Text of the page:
It turns out that I’m not alone in overestimating the amount of work that I can do in a given time or underestimating the time that projects that will take to be completed. In 1979 (a good year, by the way), Daniel Kahneman and Amos Tversky officially gave a name to this -- planning fallacy. Planning fallacy is a “phenomenon in which predictions about how much time will be needed to complete a future task display an optimism bias and underestimate the time needed.”

Why is planning fallacy a problem? Because most people truly believe that they can accomplish more than they actually can in a given time frame. If you, like me, are prone to planning fallacy, you tend to be frustrated when you plan to accomplish given tasks in a day and fail to do so.

Be Generous with Your Estimates and Gracious to Yourself

I now try to overestimate the time required for a project. Although I don’t miss my estimates as much as I used to now that I estimate generously, when I miss my time estimate, I chalk that up to experience try to laugh about it rather than getting frustrated.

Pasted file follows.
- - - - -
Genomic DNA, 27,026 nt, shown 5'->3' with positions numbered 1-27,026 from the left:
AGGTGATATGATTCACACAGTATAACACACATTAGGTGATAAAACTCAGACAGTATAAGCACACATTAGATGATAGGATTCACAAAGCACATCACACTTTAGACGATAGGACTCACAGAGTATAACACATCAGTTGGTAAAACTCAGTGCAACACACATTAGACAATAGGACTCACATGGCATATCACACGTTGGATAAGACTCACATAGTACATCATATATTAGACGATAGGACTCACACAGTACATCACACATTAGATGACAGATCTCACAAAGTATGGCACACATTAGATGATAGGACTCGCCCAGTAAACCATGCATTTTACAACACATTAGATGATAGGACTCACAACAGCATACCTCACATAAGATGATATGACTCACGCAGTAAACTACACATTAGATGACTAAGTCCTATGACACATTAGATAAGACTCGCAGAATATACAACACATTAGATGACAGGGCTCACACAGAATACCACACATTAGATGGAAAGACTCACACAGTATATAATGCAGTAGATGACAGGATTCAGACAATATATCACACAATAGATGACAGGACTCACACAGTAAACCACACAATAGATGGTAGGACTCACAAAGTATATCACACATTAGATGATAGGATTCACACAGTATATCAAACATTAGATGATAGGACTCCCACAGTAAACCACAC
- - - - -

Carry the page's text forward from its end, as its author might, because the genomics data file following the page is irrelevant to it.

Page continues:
Tips for Your Daily Agenda

  1. Give yourself a maximum of 3 big projects to accomplish in a day: I think of a project as something that is out-of-the-ordinary and not something that I do regularly. Projects will take significant time, energy, and mental effort to accomplish. I’ve found that I rarely have enough time, energy, or mental stamina for more than 3 major projects.

  2. Use task management to save time -- not as a project within itself: Have you ever started writing the things that you need to do then, while you’re thinking about other things that you need to do, start writing the things that you’ve already done? I certainly have done that. I’m not aware of a true benefit to that other than it making me *feel* productive. Write what you need to accomplish, then get to it.

  3. Write things down. This will give you more head space to focus on what’s important. The other night, I couldn’t sleep because I was thinking about all the things that I needed to do the next day. Has that ever happened to you? I decided to get out of bed and write down all of the things that I needed to remember the next day. After I put those things down in writing, I knew that I could rest -- I wouldn’t have to worry about forgetting them any more. This works during the day too.